I recommend you do the kata yourself beforehand, so you can experience the challenge and provide people with guidance. By doing the kata in your own time you can also push yourself a little further as you are not time constrained. This means you can try out new languages or techniques. You also have more time for research and reviewing your own approach with what others may have done online.
Do Not Assume People’s Skill Set
Skilled programmers often do not like admitting they are stuck or do not understand something. I recommend being a little obtrusive at times, ask to see peoples code and especially unit tests; if practicing TDD. I have found that sometimes the most vocal members of a dojo might be missing a crucial point and this can lead them to not gaining as much as they otherwise would from the exercise. A vocal person such as this can also lead their pairing partner down the wrong path and instil the wrong types of practices. Do not be afraid to challenge people in the right way. The key is being respectful and making sure your intention comes across correctly – you are there to help and not criticise.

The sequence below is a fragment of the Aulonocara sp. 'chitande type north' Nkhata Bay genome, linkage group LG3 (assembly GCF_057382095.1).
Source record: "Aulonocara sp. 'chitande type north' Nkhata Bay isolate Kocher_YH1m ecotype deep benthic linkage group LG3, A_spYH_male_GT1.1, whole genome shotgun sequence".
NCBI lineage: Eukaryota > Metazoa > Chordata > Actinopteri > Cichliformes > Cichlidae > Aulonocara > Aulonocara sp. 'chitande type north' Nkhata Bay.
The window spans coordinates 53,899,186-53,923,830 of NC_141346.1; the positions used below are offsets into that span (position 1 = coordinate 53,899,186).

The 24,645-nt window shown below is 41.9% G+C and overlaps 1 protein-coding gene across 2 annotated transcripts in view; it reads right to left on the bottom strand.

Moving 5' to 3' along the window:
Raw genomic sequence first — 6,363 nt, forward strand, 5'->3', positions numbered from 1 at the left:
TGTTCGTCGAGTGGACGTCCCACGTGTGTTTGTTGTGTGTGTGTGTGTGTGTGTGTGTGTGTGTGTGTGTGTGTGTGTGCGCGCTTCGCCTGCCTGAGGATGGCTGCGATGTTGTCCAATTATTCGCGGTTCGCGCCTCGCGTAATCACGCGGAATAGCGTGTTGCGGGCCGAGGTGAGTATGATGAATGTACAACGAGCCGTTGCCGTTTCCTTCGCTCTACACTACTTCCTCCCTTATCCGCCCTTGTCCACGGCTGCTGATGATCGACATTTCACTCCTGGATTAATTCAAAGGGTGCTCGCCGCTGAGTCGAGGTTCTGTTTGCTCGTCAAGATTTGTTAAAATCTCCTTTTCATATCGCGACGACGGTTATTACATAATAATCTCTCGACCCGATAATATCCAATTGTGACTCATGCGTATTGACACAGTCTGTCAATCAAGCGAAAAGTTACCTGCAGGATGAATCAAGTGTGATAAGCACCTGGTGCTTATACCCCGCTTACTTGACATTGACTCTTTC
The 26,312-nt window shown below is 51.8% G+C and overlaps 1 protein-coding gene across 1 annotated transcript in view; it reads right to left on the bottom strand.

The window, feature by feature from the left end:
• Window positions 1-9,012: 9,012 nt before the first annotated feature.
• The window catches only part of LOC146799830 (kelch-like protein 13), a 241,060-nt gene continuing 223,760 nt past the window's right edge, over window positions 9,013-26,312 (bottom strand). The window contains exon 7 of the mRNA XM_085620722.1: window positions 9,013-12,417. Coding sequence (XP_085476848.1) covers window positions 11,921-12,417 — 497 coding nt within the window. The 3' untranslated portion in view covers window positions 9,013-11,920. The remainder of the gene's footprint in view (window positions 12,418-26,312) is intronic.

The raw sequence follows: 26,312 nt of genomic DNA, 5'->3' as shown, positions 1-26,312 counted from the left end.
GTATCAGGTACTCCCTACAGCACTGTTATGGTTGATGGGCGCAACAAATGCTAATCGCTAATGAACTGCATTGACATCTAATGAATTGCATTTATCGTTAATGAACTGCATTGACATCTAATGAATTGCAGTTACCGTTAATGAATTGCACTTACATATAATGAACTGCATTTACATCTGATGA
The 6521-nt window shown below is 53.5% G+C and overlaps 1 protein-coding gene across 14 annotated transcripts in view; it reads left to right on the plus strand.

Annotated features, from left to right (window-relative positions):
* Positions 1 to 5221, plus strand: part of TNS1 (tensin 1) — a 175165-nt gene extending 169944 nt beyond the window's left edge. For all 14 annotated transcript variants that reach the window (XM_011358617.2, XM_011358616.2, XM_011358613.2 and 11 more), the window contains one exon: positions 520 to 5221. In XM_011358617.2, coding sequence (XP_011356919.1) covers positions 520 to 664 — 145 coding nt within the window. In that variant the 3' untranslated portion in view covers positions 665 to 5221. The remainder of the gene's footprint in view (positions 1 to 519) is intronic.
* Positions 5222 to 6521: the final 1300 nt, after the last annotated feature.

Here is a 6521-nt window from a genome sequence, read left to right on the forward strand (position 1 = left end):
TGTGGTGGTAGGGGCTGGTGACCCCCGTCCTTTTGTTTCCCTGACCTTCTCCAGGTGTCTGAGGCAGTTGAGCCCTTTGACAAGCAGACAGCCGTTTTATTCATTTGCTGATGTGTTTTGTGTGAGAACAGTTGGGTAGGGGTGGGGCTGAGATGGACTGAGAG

A good way to do this is to visit each pair shortly after the kata has begun and ask to see their tests. Ask questions such as;
Did you write your test first? – Programmers who are not used to TDD can find writing the test first very difficult and jump straight into the code
Is that the simplest test you can write? – Learning to break down the problem is crucial to good TDD flow. People may need guidance.
Is that test too simple? What is verifying? – Often even programmers with a good understanding of TDD can find themselves writing tests that verify a null is returned. I have been guilty of this myself in the past, but it is not a good starter test as it doesn’t actually verify anything apart from a method exists with the name you have chosen.